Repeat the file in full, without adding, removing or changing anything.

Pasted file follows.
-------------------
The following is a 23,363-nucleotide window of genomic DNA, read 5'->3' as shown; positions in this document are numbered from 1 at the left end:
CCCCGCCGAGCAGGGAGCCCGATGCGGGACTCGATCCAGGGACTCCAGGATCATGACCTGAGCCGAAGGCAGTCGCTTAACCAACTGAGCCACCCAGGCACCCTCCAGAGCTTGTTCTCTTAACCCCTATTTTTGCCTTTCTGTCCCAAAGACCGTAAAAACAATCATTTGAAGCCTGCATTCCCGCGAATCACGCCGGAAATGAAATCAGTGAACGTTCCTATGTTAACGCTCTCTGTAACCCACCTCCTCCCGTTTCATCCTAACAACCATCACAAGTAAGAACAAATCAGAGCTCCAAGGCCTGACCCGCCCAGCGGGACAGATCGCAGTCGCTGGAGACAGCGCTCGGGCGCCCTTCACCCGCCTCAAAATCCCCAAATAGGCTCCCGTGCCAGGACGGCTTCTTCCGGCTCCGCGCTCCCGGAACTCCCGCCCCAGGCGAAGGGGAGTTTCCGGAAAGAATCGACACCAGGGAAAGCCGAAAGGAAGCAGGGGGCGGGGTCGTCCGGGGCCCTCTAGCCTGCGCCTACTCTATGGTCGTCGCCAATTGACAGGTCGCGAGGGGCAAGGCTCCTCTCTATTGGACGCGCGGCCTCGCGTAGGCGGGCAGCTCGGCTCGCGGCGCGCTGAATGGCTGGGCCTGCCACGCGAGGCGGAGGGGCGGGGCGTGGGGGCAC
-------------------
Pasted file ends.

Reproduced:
The following is a 23,363-nucleotide window of genomic DNA, read 5'->3' as shown; positions in this document are numbered from 1 at the left end:
CCCCGCCGAGCAGGGAGCCCGATGCGGGACTCGATCCAGGGACTCCAGGATCATGACCTGAGCCGAAGGCAGTCGCTTAACCAACTGAGCCACCCAGGCACCCTCCAGAGCTTGTTCTCTTAACCCCTATTTTTGCCTTTCTGTCCCAAAGACCGTAAAAACAATCATTTGAAGCCTGCATTCCCGCGAATCACGCCGGAAATGAAATCAGTGAACGTTCCTATGTTAACGCTCTCTGTAACCCACCTCCTCCCGTTTCATCCTAACAACCATCACAAGTAAGAACAAATCAGAGCTCCAAGGCCTGACCCGCCCAGCGGGACAGATCGCAGTCGCTGGAGACAGCGCTCGGGCGCCCTTCACCCGCCTCAAAATCCCCAAATAGGCTCCCGTGCCAGGACGGCTTCTTCCGGCTCCGCGCTCCCGGAACTCCCGCCCCAGGCGAAGGGGAGTTTCCGGAAAGAATCGACACCAGGGAAAGCCGAAAGGAAGCAGGGGGCGGGGTCGTCCGGGGCCCTCTAGCCTGCGCCTACTCTATGGTCGTCGCCAATTGACAGGTCGCGAGGGGCAAGGCTCCTCTCTATTGGACGCGCGGCCTCGCGTAGGCGGGCAGCTCGGCTCGCGGCGCGCTGAATGGCTGGGCCTGCCACGCGAGGCGGAGGGGCGGGGCGTGGGGGCAC